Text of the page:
The restrictions of an artist visa demanded he return home and support himself as an artist for a full year. Since then he has performed steadily, including twice at the Plaza Art Fair, at the PAC, the Folk Alliance, The Living Room, Phillips Hotel, as Hermes in J. Ashley Miller’s “Echosis” techno opera in the East Bottoms and with “Silver: A Noir Ballet” by Evan Lovelace at Union Station last year (a film version may be in the works).
Arsenia plays various private functions and institutions, fully supporting himself in the music field. (The Kauffman’s marketing director, Bess Wallerstein Huff, signed Arsenia on for the Kauffman bash after seeing him perform at a private birthday party.) In addition, he has worked solidly in construction management (his non-music profession).
Arsenia teaches piano, voice, guitar and harp privately and in schools. He’s a French instructor at Oak Lawn Christian Montessori in Shawnee. As if that weren’t enough, he paints and recently had an exhibit of portraits at Codie’s Café and Backroom Gallery in Independence.
Lauren Anderson, local rock singer, is one of the portrait subjects, as are several family members. He also hosts a “tea party” every third Saturday afternoon at Desserterie in Shawnee. He’ll choose your tea; after all, in Edinburgh his group was Calvin Arsenia and the Earls of Grey.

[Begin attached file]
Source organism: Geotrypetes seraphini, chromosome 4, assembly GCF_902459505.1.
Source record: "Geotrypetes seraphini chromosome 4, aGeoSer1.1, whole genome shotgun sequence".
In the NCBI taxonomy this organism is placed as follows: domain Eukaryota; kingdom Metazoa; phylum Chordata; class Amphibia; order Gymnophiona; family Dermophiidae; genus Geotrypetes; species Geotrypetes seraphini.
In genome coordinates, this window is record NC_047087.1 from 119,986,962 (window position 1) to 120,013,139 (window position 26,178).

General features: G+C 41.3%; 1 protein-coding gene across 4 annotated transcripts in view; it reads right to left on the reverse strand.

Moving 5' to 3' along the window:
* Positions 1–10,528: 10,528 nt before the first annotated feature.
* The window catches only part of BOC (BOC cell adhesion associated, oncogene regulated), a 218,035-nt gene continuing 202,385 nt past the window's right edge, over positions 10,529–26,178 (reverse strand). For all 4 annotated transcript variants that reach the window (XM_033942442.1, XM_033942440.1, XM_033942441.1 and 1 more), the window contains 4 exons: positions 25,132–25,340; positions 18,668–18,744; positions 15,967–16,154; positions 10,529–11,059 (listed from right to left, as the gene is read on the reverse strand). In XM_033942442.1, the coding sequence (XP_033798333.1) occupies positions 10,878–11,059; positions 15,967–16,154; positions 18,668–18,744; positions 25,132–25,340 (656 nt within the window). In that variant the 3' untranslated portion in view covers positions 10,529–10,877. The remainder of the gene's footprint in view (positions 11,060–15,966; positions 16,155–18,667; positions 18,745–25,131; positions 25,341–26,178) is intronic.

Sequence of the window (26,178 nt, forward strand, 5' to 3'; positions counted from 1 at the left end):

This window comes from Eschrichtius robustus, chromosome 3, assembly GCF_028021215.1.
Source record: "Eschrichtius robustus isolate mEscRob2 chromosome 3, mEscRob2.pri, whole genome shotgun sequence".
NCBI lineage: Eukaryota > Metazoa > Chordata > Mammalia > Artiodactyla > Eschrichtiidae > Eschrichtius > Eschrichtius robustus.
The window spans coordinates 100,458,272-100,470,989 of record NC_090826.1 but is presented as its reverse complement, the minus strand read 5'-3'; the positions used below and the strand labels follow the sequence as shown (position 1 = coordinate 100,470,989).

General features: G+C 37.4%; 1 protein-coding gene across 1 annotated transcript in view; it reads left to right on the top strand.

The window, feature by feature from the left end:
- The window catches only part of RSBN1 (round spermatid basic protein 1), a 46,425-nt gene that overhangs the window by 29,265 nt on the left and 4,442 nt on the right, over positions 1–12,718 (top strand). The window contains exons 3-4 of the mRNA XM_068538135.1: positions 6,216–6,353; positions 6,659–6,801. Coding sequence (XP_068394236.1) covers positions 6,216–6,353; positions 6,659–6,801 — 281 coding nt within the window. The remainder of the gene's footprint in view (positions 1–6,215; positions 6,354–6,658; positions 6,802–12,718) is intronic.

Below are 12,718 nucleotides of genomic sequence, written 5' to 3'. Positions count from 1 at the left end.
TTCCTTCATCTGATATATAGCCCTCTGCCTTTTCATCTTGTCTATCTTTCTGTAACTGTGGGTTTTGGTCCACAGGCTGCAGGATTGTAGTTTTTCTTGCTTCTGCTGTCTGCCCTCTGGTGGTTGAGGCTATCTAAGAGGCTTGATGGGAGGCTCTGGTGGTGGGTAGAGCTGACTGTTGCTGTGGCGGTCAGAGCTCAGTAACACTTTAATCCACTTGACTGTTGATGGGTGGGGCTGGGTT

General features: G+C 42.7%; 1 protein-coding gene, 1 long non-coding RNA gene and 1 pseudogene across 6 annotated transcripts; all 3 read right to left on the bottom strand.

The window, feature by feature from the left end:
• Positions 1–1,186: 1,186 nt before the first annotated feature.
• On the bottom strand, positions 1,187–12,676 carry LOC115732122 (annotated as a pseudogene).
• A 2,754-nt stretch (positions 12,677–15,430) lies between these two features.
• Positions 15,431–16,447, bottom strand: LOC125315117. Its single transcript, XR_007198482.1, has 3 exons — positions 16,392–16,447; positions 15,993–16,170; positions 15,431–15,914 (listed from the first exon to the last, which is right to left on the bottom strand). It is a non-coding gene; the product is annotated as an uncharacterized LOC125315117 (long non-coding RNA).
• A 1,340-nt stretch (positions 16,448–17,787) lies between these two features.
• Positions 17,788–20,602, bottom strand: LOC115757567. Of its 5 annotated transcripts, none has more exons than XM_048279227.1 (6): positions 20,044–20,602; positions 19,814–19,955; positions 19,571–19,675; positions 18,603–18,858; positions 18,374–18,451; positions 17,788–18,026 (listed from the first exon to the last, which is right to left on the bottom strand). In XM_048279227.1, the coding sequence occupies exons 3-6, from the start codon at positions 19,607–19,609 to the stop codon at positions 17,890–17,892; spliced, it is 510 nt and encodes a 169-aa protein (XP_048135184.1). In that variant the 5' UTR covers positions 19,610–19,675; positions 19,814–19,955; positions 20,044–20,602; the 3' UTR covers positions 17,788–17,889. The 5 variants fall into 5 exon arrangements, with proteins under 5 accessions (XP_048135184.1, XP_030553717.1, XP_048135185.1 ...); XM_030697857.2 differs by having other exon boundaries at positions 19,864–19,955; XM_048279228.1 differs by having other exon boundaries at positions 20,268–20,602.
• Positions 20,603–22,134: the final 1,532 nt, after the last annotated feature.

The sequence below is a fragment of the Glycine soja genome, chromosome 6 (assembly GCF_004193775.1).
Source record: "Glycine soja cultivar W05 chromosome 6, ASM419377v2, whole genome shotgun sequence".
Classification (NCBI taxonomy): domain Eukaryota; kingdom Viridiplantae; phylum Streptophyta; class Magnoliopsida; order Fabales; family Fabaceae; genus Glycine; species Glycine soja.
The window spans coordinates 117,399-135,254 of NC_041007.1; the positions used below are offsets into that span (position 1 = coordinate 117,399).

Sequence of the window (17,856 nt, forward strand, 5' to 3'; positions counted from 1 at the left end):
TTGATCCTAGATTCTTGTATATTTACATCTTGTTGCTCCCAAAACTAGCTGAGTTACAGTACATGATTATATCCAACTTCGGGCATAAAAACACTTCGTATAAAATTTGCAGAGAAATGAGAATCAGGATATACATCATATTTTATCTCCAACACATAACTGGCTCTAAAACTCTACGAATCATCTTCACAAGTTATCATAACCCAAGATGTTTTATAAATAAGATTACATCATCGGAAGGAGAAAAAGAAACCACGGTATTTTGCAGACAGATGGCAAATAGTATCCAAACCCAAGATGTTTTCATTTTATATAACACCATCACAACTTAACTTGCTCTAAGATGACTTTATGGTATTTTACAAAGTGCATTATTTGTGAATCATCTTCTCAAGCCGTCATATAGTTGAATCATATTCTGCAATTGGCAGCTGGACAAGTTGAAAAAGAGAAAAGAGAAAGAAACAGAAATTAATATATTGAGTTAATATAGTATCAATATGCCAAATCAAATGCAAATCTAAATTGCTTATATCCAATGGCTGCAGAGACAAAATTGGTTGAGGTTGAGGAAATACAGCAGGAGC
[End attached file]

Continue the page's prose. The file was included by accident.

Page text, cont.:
Arsenia’s biggest music event to date occurred in November, with the launch of his new album “Catastrophe” at the new RecordBar. Arsenia said the style is different from his several previous albums, some produced in Scotland, among them, “Prose.” This one is more upbeat and encompasses more rock and jazz. The performance at the launch featured his harp-based “Cardiac” from the Kauffman Center gig, and included Shane Borth and Quixotic along with Coleen Dieker, Jametatone, Reggie Watkins, Teri Quinn, a quartet from Classical Revolution KC and Joe Miquelon, saxophone player formerly of the Elders.
Arsenia hopes to tour the States next year, but ultimately he would like to divide his time between here and Europe, preferably settling in Belgium. He zeroed in on Brussels while traveling through Milan, Paris, Budapest, Venice and even Örebro, Sweden. Along with many musical languages, he has French under his belt. Swedish, not yet.
Currently he lives in the Midtown area. His roommate, best friend and business partner, Chris Dong, is a graphic designer (buenaterra.com), who is active in promoting and marketing him. Dong has to make space for Arsenia’s organ, keyboard, four harps, a violin, a guitar and a bass. So far.
Arsenia sees the personality in each instrument — the “poetry” of the ukulele, the “biography” of the harp, the “essays” of the piano. Some he pushes for “tenacity”; from some he coaxes “gusto.” From all he finesses a memorable sound.
— KC Studio is a magazine that covers Kansas City’s performing, visual, cinematic and literary arts, and the artists, organizations and patrons that make Kansas City a vibrant center for arts and culture. For more information about complimentary subscriptions to KC Studio go online at www.kcstudio.org.